How Long Should Workstations Last?
While I do not claim to know the perfect amount of time for a workstation, I do have a great way to figure it out! Tracking your class stamina, is something we all do constantly. We have our critical eyes out and about on our students watching and waiting on mayhem to ensue. This is because we know that we need to pounce on problems before they become pressurized pandemonium. That natural stamina that you witness during math rotations can guide you to the just right time!
If you notice that your class’s productive hum begins to break down after 12 minutes, then tighten your time frame to match that natural stamina. Pacing can rule out many behavior issues. We want students to have a sense of urgency. As the year progresses students need less time to do the same types of tasks because they mature in their skills and behaviors. We can adjust our rotation time to meet that maturity.
I found that ten minutes in the lower grades was a good amount of time for a math rotation at first, but as the skills became more complex, more time was needed. I notice that teachers often over complicate math rotation times because they feel pressure to meet with struggling students for a longer period of time.
In my experience, the strugglers needed the same amount of time as everyone and the longer we push, the more they fizzle out on us. Keeping our small group time short and to the point ensures that we see them daily and that it is a positive and powerful time together. We want our students to get excited about math and to want to come meet with us! Keeping them wanting more and meeting with them consistently for a shorter amount of time has a bigger impact over the course of the school year.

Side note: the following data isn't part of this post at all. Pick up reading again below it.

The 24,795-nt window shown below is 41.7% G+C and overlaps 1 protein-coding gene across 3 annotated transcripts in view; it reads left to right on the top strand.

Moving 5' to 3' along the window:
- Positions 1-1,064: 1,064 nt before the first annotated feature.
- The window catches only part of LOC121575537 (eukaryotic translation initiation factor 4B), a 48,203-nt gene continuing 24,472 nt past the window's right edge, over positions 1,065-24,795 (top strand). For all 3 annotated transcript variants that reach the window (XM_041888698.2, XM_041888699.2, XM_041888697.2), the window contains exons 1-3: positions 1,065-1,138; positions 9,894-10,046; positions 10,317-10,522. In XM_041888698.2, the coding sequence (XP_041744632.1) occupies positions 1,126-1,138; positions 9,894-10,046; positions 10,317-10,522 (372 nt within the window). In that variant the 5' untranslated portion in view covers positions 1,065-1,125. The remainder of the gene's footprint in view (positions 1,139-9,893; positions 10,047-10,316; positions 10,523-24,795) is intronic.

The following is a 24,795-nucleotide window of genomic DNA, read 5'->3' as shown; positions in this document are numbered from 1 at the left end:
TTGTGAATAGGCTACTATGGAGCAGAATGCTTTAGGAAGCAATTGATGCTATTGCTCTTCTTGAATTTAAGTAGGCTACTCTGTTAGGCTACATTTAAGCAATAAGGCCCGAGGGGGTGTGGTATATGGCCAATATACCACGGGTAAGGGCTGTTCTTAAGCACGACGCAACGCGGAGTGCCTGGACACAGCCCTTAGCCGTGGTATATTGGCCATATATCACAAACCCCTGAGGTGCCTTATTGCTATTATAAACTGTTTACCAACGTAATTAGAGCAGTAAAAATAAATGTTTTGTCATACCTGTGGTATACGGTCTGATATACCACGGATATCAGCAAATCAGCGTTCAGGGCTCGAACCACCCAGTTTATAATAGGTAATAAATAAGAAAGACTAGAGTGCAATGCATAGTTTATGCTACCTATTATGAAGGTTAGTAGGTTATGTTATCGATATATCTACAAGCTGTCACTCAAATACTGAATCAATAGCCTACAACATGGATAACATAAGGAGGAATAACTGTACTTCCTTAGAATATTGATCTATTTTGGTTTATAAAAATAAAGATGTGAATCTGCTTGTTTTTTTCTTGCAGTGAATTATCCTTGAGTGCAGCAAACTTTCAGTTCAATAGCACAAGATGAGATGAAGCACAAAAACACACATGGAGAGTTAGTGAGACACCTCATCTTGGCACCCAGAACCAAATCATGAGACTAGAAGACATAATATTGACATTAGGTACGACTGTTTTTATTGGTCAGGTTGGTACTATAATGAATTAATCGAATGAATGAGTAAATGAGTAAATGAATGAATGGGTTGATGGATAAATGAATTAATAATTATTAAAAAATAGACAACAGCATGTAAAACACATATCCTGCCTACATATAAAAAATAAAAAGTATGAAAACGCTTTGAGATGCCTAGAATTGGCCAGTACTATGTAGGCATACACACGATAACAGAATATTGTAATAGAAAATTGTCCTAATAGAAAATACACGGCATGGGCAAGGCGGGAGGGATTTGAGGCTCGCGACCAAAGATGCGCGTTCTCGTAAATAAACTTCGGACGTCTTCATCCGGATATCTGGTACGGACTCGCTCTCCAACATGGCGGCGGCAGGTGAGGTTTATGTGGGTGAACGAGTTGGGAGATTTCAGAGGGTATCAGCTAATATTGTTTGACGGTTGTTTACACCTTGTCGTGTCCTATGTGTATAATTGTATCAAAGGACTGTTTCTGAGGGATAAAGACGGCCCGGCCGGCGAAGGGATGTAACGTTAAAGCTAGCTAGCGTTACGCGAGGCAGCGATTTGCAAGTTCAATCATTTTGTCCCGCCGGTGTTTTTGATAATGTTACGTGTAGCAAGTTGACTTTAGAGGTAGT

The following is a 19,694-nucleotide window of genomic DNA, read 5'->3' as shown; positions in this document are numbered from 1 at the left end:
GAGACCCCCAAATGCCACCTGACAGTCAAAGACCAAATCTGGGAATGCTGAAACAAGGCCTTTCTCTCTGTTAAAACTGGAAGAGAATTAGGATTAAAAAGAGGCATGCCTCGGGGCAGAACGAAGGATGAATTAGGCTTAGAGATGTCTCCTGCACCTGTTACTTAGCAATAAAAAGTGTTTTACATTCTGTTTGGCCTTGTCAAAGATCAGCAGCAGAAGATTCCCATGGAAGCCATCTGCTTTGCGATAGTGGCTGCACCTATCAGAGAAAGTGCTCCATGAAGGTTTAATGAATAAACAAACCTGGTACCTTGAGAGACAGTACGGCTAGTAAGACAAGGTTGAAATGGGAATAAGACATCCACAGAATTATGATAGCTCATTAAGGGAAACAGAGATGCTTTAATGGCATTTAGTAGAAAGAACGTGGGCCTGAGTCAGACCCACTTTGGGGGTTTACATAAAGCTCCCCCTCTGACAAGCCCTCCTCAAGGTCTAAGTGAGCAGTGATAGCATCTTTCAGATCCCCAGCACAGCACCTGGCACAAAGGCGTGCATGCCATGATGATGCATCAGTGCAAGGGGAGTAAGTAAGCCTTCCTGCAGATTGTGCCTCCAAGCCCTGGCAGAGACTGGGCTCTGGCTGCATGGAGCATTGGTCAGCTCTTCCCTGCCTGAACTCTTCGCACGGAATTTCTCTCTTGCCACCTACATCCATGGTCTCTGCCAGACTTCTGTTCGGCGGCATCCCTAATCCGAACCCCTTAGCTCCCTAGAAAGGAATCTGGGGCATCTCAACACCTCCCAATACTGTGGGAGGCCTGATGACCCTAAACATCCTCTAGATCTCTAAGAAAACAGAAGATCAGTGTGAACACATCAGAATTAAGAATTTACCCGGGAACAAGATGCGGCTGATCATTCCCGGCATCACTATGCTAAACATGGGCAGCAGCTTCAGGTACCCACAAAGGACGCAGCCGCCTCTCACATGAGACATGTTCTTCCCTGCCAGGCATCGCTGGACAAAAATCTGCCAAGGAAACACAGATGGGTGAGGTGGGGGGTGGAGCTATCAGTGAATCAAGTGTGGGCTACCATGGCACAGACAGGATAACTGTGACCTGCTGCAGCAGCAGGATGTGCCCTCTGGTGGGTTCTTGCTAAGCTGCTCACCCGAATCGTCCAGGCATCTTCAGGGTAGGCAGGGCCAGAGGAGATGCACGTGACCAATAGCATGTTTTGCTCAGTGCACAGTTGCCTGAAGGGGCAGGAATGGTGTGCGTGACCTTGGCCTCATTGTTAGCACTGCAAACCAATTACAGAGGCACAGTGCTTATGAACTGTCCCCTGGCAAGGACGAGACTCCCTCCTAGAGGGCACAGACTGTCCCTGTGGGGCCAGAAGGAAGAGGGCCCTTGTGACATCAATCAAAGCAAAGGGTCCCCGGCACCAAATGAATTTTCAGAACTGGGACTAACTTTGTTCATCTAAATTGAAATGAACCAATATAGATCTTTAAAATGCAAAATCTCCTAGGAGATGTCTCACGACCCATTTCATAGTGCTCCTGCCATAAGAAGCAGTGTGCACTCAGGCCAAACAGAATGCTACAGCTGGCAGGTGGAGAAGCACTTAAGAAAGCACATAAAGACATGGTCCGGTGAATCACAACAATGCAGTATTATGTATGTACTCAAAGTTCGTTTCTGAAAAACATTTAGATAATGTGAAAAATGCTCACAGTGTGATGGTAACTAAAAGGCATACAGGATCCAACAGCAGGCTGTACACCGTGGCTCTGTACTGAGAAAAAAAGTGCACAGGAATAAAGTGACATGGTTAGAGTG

The Big Picture
When we conduct a Guided Math block, we want students to experience mathematical learning in three ways each day. We want students to work with the teacher in a targeted learning group that meets their needs. Likewise, we want students to work with peers collaboratively. We also want students to apply their understanding independently. Think about how students can hit those three targets in your routine.
Help! What I Did Last Week or Last Year Isn’t Working Anymore!
Because the dynamic of our classroom changes year after year, we must adjust our systems to match the new personality of our class each year. It’s ok to let go of things that aren’t working. Experiment with a new strategy when needed. Don’t be afraid to stop things and share a new routine, strategy, or expectation mid-day, mid-week, or mid-year! Letting students know that you are adjusting to meet the needs of the class is a great thing. Involving them in a problem is also great if they are developmentally ready for that. “Boys and girls, I have noticed that we are having a problem during our rotations. I think we should talk about what is happening and how we can make it better.” Then go from there!
Where Can I Get More Math Workstations?
If you are a hoarder like me, or perhaps an ultra-organized teacher looking to expand your workstation library, here are the links to the Kindergarten, first grade, and second grade Stations by Standard sets. These sets will give you fifteen stations on each of the nine math strands. That’s 135 math stations per grade level!
For more information on guided math rotation choices, check out this post on how to make rotations your favorite time of day!